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CTLA-4 regulates allergen response by modulating GATA-3 protein level per cell

TitleCTLA-4 regulates allergen response by modulating GATA-3 protein level per cell
Publication TypeArticolo su Rivista peer-reviewed
Year of Publication2007
AuthorsNasta, F., Corinti S., Bonura A., Colombo P., Di Felice G., and Pioli Claudio
Keywordsallergen, Allergens, animal cell, animal experiment, Animals, Antibodies, Antigens, article, CD, cell differentiation, Cells, controlled study, Cultured, cytotoxic T lymphocyte antigen 4, Differentiation, Female, gamma interferon, GATA3 Transcription Factor, gene expression regulation, immune response, immunization, immunoglobulin blood level, Immunoglobulin E, immunoglobulin G, immunoglobulin G2a, immunoglobulin producing cell, Immunomodulation, in vivo study, Inbred BALB C, interleukin 4, interleukin 5, Interleukin-4, Messenger, messenger RNA, Mice, Monoclonal, Monoclonal antibody, mouse, nonhuman, Parietaria, Plant Proteins, pollen antigen, priority journal, protein expression, Recombinant Proteins, RNA, Th1 cell, Th2 cell, Th2 Cells, transcription factor GATA 3, transcription factor T bet

T helper type 2 (Th2) cell differentiation requires the expression of GATA-3, a transcription factor that allows transcriptional activation of Th2 cytokine genes through chromatin remodelling. We investigated the role of the negative costimulatory receptor cytotoxic T-lymphocyte antigen 4 (CTLA-4) in the regulation of GATA-3 expression, Th2 differentiation and immunoglobulin production during the immune response to allergens. BALB/c mice were immunized with a recombinant major allergenic component of Parietaria judaica pollen, rPar j I, and treated with blocking anti-CTLA-4 or control antibodies. Results showed that in vivo CTLA-4 blockade enhanced the Par j I-specific immunoglobulin E (IgE) serum level. In contrast, Par j I-specific IgG2a serum level was reduced, suggesting that CTLA-4 blockade skewed immunoglobulin production towards interleukin-4 (IL-4) -dependent immunoglobulin isotypes. Consistently, CTLA-4 blockade increased the frequency of Par j I-specific Th2 cells but not Th1 cells, as well as IL-4 and IL-5 but not interferon-γ production. Our data also showed that CTLA-4 blockade enhanced the GATA-3:T-bet messenger RNA ratio. Interestingly, in vivo CTLA-4 blockade did not increase the frequency of GATA-3 protein-expressing cells. In contrast, it enhances GATA-3 protein level per cell. Further, in vitro results show that the anti-CTLA-4 monoclonal antibody, by competing with CD80 for CTLA-4 binding, induced an enhancement in the frequency of IL-4-producing cells that correlates with the increase in GATA-3 protein level per cell. In conclusion, CTLA-4, by affecting the level of GATA-3 per cell, contributes to keeping this factor under the threshold required to become a Th2 effector cell. Consequently, it affects IgE/IgG2a production and contributes to the outcome of allergen-specific immune responses. © 2007 Blackwell Publishing Ltd.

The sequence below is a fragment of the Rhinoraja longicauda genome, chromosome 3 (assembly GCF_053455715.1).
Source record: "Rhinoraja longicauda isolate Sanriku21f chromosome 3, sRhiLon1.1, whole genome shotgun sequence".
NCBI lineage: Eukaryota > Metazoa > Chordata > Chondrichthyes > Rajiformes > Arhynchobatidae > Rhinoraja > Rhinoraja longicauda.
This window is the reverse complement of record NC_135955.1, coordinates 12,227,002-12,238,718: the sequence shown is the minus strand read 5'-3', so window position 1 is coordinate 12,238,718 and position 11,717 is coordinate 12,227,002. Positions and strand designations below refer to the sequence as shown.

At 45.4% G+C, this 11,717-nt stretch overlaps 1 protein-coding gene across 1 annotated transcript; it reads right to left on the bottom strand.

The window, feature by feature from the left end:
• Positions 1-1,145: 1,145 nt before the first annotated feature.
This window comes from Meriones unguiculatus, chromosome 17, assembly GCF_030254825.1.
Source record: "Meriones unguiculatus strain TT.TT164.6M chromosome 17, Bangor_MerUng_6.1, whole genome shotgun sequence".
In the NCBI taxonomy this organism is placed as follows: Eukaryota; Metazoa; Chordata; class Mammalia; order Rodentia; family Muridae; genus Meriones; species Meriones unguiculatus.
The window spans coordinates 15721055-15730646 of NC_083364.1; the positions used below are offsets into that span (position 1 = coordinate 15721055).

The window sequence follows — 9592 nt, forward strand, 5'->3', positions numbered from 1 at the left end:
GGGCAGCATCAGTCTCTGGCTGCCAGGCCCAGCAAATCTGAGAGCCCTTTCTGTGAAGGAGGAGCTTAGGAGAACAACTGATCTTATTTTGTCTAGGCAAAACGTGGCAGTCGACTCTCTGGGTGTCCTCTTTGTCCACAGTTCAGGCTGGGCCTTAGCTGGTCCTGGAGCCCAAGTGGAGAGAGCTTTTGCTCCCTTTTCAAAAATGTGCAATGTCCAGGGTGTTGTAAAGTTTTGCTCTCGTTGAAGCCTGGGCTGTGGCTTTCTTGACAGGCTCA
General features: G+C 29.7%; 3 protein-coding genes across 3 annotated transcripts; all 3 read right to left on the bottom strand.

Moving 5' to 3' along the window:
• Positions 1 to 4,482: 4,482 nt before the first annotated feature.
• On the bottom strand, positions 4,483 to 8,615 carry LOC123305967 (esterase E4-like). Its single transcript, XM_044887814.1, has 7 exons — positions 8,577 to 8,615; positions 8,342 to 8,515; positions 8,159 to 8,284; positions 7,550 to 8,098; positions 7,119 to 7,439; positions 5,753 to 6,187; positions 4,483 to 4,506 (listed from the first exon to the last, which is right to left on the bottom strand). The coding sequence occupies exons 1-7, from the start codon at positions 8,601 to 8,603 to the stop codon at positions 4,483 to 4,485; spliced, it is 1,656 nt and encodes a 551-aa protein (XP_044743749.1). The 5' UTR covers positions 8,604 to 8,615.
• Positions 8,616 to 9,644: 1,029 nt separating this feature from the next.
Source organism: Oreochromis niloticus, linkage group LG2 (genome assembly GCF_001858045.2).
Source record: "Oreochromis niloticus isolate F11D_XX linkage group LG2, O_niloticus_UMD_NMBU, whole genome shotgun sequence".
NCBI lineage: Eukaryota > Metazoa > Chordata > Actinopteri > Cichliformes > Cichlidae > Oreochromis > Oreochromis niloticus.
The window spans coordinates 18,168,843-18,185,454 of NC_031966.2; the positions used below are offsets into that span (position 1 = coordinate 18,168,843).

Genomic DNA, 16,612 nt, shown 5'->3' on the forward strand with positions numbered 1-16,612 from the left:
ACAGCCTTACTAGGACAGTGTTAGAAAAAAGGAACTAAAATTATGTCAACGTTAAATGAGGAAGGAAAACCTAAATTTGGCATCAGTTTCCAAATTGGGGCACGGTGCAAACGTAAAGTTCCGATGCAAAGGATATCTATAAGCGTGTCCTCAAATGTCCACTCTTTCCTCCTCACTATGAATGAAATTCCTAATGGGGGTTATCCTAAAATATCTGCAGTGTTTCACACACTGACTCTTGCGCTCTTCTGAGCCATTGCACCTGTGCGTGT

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Citation KeyNasta200762